How rare in this region is a stage production conveying a Palestinian point of view? Over the past 16 years, I've seen one show that attempted it.
In the fall of 2007, Ellen Hemphill directed PlayMakers Repertory Company's artistic director, Joseph Haj, in a memorable performance of Raja Shehadeh's When the Bulbul Stopped Singing, a pensive first-person account of a human rights activist's experience during the 2002 siege of Ramallah, on the West Bank. Bulbul won the Indy's theatrical award that year for special achievement in the humanities.
In our interview at the time, Haj noted that few good plays were exploring the Palestinian/ Israeli divide but concluded that the 2005 drama My Name Is Rachel Corrie "may be the exception that proves the rule." Corrie, a student from Evergreen State College in Olympia, Wash., gave the decades-long Middle Eastern conflict a young American face when she was crushed beneath a Caterpillar bulldozer in Gaza in March 2003. She had been in the Palestinian territories for almost two months, assisting the International Solidarity Movement, an organization dedicated to nonviolent resistance against Israeli occupation in Palestinian lands. At the time of her death, she was trying to prevent the earthmover from demolishing a Palestinian home.
The play, by Katharine Viner, an editor with the London Guardian, and Alan Rickman, a British actor-director known best as Severus Snape in the Harry Potter films, does not sensationally re-enact Corrie's death. Instead, the one-person show presents the activist in her own words: what she saw as an activist, and her immediate and sometimes visceral responses to the events unfolding around her. Rickman and Viner compiled the text from her journals, correspondence, emails and personal writings, from childhood to just before the time of her death. W.W. Norton has published a collection of those writings.
This weekend, Burning Coal Theater Company presents what it calls "the most controversial play of our time" in its second-stage production of My Name Is Rachel Corrie. The performance is directed by visiting director Tea Alagić. In addition to her MFA in drama from Yale, Alagić has another unique qualification to direct an account of a people under siege: As an adolescent, she survived the bombing of her native city of Mostar in Bosnia and Herzegovina.
We spoke by phone last week.
INDEPENDENT: What brought you to produce this work here?
TEA ALAGIĆ: Several months ago, I directed a workshop production of The River Nun by Chris Cragin at Burning Coal after the script had a reading at the Public Theater in New York. At the time [Burning Coal artistic director] Jerry Davis asked me if I might like to work here again.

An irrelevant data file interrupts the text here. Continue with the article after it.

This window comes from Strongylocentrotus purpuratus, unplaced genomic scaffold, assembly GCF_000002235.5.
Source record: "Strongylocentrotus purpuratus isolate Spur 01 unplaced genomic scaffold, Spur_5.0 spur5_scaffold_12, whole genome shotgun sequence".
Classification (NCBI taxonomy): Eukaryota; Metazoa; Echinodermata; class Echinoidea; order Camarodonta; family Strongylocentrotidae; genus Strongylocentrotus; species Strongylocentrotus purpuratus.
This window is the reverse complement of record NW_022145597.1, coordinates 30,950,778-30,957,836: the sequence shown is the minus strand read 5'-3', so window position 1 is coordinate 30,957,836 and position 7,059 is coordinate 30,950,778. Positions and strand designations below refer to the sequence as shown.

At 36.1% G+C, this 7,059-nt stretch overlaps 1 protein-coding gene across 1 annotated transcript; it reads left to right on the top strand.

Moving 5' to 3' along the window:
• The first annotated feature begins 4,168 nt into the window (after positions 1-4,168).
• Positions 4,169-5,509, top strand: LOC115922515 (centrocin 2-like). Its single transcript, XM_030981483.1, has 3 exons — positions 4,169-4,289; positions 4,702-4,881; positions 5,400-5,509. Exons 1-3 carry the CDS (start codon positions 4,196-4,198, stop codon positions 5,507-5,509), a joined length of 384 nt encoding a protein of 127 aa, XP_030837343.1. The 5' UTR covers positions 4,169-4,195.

A couple of months later, Jerry asked me to read the script. Then he asked if I'd like to direct it. I said yes.
What interests you about the script?
I am very much interested in documentary theater. I do a lot of documentary plays; [in 2006] I wrote one about my own experiences, called Zero Hour. I'm interested in how you work as a director from journals, diaries, emails. That kind of language is powerful to me because it's not structured in a classically theatrical way. It's raw. It's very very alive. Here, it's a very personal take on what [Corrie] is going through—and the responses of her parents.
I'm wondering how your experiences in Bosnia and Herzegovina resonate with Corrie's account of her time in the Palestinian territories.
The siege began in 1991, but by 1992 it became really, really dangerous. When there was a window of possibility so people could leave the city, my parents put me in a car with the idea that we were going to meet in two weeks. We met again in six years.
I would say my story is nothing new, from where I come. Thousands of young people—and a lot of younger kids—left the cities by buses, while older people and parents stayed and guarded their apartments and houses. A lot of families were damaged this way. I was 19 at the time.
I remember watching people bombing my city; bombing us daily. First you think, "What is this?" And then, somehow you get used to it, and you start functioning in that kind of madness. You would go to school, go shopping, even hang out with friends while there are these bombs around. After I left, it took me some time to realize how crazy all that was, and for my body to start to release that tension. Then you realize: No, that was not normal—and why did we pretend that we could survive that?
I just think that war in general, everywhere, is not a pleasant situation to be in. It's something that leaves very serious emotional damages. So I relate to that. And the fact that [Corrie] was born in a place that was safe and chose to go to a dangerous place and expose herself to that situation—that speaks to me. Because I survived something that I think is awful, and nobody should survive what I did survive. I relate to what she's emotionally going through.